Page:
The impression has taken hold with many people who have moderate inclinations that the Democratic Party is split between moderate pragmatists and left-wing ideologues who refuse to compromise. “There are growing signs the Biden agenda could collapse because too many Democrats have unrealistic expectations and refuse to compromise,” opined one of those research firms that recirculates conventional wisdom for investors. Charlie Sykes, editor of the center-right Bulwark, claims progressive Democrats are “threatening to torpedo the bipartisan bill (and with it the Biden presidency) if they don’t get what they want.”
The truth of the situation at hand is almost precisely the opposite. The people who are willing to compromise and accept half a loaf are the progressives. The ones who refuse to negotiate are the centrists.
Just listen to what the progressives are saying:
“What we have said is that if there is an agreement that the president strikes on this Build Back Better agenda, we will vote for the bipartisan bill, we’re willing to negotiate,” Representative Ro Khanna said on CNN. “The president keeps begging [Senator Kyrsten Sinema], ‘Tell us what you want. Put a proposal forward’ … How do you compromise when Sinema isn’t saying anything?”
Congressional Progressive Caucus Chair Pramila Jayapal: “They need to tell us what they don’t agree with. And we need to be able to actually negotiate it.”
Jayapal, again: “If they don’t tell us what they want to do, which was the president’s message, and if they don’t actually negotiate on the entire bill, then we’re not going to get too close.”
Representative Jim McGovern: “I think a lot of us want to make sure we have an assurance that, in fact, there’s going to be a reconciliation bill.”
They are not making implacable demands. They are begging the centrists to simply negotiate.
The fear hanging over their position is that, once they have their bipartisan infrastructure deal in hand, some decisive number of centrist Democrats — it would take just one in the Senate or four in the House — will take their ball and go home. Nobody knows whether that would actually happen.
But the progressives are hardly imagining this possibility. Over the weekend, the New York Times reported that Sinema “has privately told colleagues she will not accept any corporate or income tax rate increases.” No other publication has matched this explosive finding, which might turn out to exaggerate her stance. On the other hand, she has not publicly denied it. Sinema also reportedly opposes both Biden’s plan to allow Medicare to negotiate prices with drug companies, and even opposes a scaled-back version designed to be less unacceptable to Big Pharma.
The entire Biden program is financed through a combination of taxing the wealthy through higher income or corporate taxes and cutting spending by negotiating lower drug prices. So if Sinema actually holds the positions indicated by these reports, she would kill Biden’s program outright. Biden’s domestic legacy is only going to be as large as its financing sources, and if Sinema opposes all those sources, the size of the bill she ultimately supports isn’t going to be $3.5 trillion or $2 trillion or $1.5 trillion, but zero.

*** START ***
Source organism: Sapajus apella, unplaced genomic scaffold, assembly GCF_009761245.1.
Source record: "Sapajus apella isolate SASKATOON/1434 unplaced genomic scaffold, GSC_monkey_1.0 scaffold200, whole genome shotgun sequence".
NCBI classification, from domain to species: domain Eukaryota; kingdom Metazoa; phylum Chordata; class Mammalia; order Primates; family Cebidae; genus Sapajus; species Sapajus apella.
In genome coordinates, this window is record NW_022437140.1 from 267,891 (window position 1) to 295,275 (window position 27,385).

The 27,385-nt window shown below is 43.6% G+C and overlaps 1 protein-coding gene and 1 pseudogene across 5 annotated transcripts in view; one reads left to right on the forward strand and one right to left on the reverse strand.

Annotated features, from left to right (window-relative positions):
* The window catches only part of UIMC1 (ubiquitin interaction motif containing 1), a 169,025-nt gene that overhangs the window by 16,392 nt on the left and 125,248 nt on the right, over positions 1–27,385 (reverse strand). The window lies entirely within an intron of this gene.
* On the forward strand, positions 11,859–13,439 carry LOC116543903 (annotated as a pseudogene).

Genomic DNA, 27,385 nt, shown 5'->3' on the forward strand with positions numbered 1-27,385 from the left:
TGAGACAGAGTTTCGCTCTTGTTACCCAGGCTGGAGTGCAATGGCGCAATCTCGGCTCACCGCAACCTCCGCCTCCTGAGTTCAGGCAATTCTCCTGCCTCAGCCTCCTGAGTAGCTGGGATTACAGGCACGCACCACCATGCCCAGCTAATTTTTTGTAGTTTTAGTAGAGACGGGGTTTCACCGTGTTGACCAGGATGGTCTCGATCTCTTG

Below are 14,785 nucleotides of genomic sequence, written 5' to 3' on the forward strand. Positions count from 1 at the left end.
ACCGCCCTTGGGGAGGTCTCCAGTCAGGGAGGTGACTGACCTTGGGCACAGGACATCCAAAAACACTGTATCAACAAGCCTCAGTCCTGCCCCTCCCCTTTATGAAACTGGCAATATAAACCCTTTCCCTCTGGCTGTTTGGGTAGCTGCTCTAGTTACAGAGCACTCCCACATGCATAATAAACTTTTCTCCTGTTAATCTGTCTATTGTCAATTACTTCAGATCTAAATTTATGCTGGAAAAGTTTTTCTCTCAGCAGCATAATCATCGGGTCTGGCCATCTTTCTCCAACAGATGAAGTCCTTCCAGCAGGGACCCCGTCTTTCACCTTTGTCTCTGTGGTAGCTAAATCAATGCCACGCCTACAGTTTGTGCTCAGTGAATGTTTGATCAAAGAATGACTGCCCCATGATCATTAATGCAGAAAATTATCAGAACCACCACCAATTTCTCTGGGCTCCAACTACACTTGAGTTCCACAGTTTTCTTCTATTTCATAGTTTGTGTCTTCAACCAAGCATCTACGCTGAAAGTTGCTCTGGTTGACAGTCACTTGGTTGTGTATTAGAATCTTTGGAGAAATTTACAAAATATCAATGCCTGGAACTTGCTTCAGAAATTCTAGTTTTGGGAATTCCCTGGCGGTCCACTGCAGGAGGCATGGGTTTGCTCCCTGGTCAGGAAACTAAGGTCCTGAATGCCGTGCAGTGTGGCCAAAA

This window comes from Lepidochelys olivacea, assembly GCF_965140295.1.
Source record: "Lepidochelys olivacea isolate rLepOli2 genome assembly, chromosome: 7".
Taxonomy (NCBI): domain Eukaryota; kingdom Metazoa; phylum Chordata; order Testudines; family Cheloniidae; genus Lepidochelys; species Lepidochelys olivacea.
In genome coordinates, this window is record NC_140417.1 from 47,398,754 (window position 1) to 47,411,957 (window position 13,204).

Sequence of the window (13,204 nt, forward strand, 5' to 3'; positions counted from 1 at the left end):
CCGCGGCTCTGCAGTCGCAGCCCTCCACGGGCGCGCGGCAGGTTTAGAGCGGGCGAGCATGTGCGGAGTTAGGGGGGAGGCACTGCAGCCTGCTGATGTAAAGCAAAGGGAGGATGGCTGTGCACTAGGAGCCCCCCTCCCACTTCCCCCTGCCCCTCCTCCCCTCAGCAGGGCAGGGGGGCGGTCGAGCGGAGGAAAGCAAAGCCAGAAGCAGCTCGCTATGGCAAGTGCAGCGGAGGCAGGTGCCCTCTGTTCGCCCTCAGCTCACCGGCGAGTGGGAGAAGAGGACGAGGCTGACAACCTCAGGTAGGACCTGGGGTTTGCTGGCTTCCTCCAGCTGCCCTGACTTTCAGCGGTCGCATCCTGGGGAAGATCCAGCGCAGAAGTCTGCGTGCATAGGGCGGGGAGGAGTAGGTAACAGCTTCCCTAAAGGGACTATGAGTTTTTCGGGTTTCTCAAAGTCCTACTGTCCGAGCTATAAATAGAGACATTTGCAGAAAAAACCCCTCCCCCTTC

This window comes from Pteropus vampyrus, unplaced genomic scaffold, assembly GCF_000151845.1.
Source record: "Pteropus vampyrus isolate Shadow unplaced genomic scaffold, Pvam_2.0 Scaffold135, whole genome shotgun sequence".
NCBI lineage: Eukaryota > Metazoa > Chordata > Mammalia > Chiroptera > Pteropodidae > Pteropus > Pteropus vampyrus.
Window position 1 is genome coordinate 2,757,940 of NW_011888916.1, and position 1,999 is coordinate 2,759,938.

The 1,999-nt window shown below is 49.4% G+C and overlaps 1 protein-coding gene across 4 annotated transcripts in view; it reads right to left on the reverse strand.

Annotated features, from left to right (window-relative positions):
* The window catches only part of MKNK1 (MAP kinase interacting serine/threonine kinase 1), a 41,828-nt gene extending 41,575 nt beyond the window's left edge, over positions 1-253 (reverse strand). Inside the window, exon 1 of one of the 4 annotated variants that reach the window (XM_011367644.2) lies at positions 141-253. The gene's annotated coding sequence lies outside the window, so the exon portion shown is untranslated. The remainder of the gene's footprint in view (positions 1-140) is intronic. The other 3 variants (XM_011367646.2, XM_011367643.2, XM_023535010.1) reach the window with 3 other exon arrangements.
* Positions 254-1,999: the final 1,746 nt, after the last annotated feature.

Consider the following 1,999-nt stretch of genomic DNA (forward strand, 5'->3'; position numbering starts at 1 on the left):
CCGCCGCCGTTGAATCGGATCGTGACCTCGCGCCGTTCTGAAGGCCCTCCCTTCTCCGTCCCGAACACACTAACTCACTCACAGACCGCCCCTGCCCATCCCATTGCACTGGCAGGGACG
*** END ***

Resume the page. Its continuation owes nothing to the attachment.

Business lobbyists are very clearly hoping to pass to pass the bipartisan infrastructure bill — which, at the insistence of Republicans, does not make any wealthy sources pay even a cent — and then kill Build Back Better. “Business groups and some Senate Republicans,” reports the Times, have “mounted an all-out drive to secure G.O.P. votes for a bipartisan infrastructure bill.”
Since Sinema is holding fundraisers with the same lobbyists who are pushing to pass infrastructure and kill Build Back Better, it seems at least possible that she is onboard with their strategy. Perhaps she just wants to scale back Biden’s plan and has some specific objections she can share in private. The problem is that she’s acting like somebody who wants to kill Biden’s program outright. Progressives can’t be blamed for suspecting a betrayal, especially when she refuses to give even the barest reassurance.
We have grown accustomed to showdowns between ideologues and pragmatists, mainly within the GOP. (This explains why refugees from the Republican Party have instinctively equated progressive negotiating positions with maximalism and centrist stances with reasonableness.)
But in this case, the progressives are begging the centrists to meet them somewhere in the middle. The centrists — really, just the tiny handful of holdouts — are refusing to negotiate, threatening to torpedo the entire Biden presidency if they don’t get exactly what they want.
One thing that has enabled their tactics to succeed is the knee-jerk assumption by people with moderate inclinations to attribute reasonableness to any self-styled centrist posture. But nothing could be less reasonable than refusing to negotiate or articulate your position.